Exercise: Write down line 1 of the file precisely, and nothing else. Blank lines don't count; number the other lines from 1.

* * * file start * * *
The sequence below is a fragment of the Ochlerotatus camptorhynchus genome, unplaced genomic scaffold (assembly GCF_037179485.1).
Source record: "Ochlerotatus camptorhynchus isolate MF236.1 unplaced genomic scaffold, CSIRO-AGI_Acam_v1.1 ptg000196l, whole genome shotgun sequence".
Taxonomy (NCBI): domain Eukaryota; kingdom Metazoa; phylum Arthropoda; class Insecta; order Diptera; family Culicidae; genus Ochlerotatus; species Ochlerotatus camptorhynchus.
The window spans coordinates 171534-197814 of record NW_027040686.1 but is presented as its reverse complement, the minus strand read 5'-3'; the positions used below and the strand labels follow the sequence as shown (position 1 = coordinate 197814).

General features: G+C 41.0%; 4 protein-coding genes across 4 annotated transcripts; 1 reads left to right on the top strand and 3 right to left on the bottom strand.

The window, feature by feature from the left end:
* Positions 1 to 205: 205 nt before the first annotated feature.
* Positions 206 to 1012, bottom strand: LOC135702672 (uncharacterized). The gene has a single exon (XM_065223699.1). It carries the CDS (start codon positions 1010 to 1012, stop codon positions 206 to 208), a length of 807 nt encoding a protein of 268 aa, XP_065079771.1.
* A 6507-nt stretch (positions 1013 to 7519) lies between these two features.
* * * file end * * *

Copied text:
The sequence below is a fragment of the Ochlerotatus camptorhynchus genome, unplaced genomic scaffold (assembly GCF_037179485.1).